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Messi to be partly paid in crypto for PSG deal: What it could mean

Lionel Messi at the press conference of Paris Saint-Germain at Parc des Princes on Wednesday
Lionel Messi at the press conference of Paris Saint-Germain at Parc des Princes on Wednesday. Photo: Aurelien Meunier/PSG via Getty Images (Aurelien Meunier - PSG via Getty Images)

Lionel Messi's transfer to Paris St Germain (PSG) from Barcelona included a payment in crypto fan tokens – a move that bolsters the position of digital currency in sport.

Reuters first reported that the Argentinian footballer's two-year contract would include tokens in his "welcome package".

It is not public what the value of the deal is, or what percentage of the deal is made up of tokens, but the club said he received a "large number".

The tokens, which can be traded on exchanges, are being provided by, a platform that has set a number of other clubs up with crypto assets over the last year.


The use and popularity of fan tokens has skyrocketed in that time. The overall value of the fan token market is now $516.6m (£372.98m), according to data. At the same point in 2020, it was worth $56.4m.

Like the rest of the crypto world, the value of tokens is volatile. The total value of the market more than halved in June before climbing back up in recent weeks.

PSG said there had been a high volume of trading of its fan tokens after reports of Messi's move to the club emerged.

PSG's token soared over 130% in just five days amid speculation over Messi's arrival, to an all-time high of over $60 on Tuesday. They were last down 10% at about $40, according to the CoinMarketCap website.

What does it mean for fans?

Alexandre Dreyfus, CEO of Mediarex Sports & Entertainment and, says that 99.9% of sports fans aren't in the stadium when matches are being played, so tokens are a way of bringing them closer to the club, giving them a stake in minor decisions, without changing overall corporate structures.

Tokens act as a kind of membership: "Owning the token means you're part of the club," says Dreyfus.

They opt you in to decision-making processes that you can vote on, such as what music is played in the stadium when your team scores a goal. Juventus were the first of six clubs that came to market with coin. Fan Token Offerings have also been launched by Atlético de Madrid, West Ham United, Galatasaray and AS Roma.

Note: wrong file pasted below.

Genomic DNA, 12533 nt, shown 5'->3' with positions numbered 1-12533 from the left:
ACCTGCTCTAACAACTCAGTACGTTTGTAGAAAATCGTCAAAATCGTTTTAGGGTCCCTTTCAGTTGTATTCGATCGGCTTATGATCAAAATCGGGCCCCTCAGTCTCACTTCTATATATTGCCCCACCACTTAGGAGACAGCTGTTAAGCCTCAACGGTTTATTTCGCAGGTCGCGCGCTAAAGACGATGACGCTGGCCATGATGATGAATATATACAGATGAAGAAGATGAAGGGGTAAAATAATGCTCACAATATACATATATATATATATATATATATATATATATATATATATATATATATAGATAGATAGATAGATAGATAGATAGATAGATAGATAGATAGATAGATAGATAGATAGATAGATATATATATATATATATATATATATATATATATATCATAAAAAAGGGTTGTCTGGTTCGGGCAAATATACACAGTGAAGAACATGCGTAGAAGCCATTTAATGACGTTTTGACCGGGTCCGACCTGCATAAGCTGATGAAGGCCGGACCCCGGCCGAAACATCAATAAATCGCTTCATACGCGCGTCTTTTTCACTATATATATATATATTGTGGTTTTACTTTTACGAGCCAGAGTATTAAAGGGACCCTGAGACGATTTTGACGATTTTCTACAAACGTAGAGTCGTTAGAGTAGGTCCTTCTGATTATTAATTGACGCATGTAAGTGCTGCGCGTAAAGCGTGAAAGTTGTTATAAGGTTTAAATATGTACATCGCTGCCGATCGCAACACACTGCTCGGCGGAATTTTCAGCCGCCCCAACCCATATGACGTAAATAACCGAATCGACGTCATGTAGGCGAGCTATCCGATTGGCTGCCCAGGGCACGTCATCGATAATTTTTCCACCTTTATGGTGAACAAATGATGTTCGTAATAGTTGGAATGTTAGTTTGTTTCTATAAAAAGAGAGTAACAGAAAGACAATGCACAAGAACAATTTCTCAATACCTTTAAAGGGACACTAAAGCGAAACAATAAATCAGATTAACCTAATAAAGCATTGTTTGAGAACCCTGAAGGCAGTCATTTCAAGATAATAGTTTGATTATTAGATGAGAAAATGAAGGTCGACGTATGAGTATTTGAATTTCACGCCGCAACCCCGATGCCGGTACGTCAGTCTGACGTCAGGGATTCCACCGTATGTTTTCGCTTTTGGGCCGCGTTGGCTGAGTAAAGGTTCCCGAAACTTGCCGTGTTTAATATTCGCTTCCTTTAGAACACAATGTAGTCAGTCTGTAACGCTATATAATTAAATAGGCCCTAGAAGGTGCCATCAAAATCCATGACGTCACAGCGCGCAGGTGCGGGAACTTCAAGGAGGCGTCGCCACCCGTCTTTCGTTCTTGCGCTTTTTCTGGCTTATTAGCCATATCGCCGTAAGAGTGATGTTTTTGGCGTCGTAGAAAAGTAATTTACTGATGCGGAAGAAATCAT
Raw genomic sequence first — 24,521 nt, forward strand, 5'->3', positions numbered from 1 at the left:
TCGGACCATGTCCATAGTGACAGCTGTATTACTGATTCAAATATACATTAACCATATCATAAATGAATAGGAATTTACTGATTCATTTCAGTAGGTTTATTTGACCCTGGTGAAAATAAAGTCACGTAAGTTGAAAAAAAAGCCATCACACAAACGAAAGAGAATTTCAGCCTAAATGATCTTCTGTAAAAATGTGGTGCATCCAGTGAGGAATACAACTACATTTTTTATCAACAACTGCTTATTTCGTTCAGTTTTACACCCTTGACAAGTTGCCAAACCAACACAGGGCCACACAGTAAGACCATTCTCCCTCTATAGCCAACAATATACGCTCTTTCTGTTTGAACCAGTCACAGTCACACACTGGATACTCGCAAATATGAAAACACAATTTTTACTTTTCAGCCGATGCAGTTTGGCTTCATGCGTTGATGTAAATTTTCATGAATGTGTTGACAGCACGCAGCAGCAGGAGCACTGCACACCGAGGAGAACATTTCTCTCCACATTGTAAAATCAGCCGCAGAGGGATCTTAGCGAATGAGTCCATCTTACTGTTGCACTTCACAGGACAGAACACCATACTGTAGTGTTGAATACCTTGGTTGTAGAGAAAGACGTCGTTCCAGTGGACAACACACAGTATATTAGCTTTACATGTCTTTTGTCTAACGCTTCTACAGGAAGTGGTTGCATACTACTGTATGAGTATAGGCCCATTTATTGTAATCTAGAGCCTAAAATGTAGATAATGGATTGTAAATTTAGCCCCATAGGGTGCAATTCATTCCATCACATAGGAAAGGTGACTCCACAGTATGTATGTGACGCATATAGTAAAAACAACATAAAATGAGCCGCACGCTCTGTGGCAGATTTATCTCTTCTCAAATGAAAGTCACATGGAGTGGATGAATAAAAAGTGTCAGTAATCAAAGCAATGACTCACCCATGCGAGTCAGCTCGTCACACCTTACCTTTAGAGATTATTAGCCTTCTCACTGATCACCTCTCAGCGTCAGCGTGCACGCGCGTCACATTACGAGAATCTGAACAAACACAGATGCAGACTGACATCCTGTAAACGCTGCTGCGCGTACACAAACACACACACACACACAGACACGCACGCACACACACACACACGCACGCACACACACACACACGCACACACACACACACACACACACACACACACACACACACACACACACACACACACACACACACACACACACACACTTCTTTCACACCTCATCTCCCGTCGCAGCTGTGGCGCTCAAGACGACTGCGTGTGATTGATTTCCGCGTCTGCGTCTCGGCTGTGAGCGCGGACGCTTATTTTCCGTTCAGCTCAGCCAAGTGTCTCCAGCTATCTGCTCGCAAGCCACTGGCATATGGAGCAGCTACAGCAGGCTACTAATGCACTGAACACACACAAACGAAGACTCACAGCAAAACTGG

For fans, the fact that footballers like Messi are being paid in these tokens essentially reinforces their value.

The idea of fan tokens in general hasn't come without resistance. Fans and officials have revolted at the idea of a digital fan currency in the past.

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Sue Watson, chair of West Ham United Independent Supporters Association, previously questioned why fans should have to pay to have any sort of say in the club, on top of mounting season ticket costs. Some regard this as a kind of gentrification of the game.

There was also discontent at Aston Villa when the club said it was launching its own fan token.

What does it mean for football?

Over the course of the pandemic, the way football clubs make money has been brought into sharp focus, with near total shutdowns in sport and games played in empty stadiums throughout the pandemic.

The combined revenue of European clubs declined by £3.4bn to £22bn, according to the Deloitte Annual Review of Finance.

Deloitte has previously reported that Premier League revenues fell by 13% from a record £5.2bn in 2018-19 to £4.5bn in 2019-20, the first drop in total revenue in Premier League history, putting clubs on course for heavy losses.

"As sports revenues are challenged, clubs are being left asking: What can you create that would be a revenue stream?" says Dreyfus.

Fan tokens have become a lucrative way to plug the holes left by the decline of broadcast partnerships and ticket sales.

"Every club is trying to onboard a crypto partner of some description at the moment," said Sunny Singh of Van Hawke, an agency that assists brands with sponsorship and partnerships.

"By gifting tokens to a player, that player is effectively endorsing that club, which then endorses that token, which in effect raises the value of the token due to their particular audience."

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The fact that footballers are seen as influencers, with an active fan base and audience, means they can dictate what fans assign value to, says Singh.

"I think the digitalisation, or tokenisation, of club assets will only continue as it becomes more mainstream."

Singh thinks that the inclusion of crypto or fan tokens in future contracts will become more and more common, and may lead to footballers and their agents requesting them to be part of remuneration packages.

However, the question is whether it is a passing craze or a viable wealth generation tool for clubs, he said. is set to launch another fan token for Arsenal on Wednesday, and has seven NBA team tokens in the pipeline for the coming weeks.

Watch: What are the risks of investing in cryptocurrency?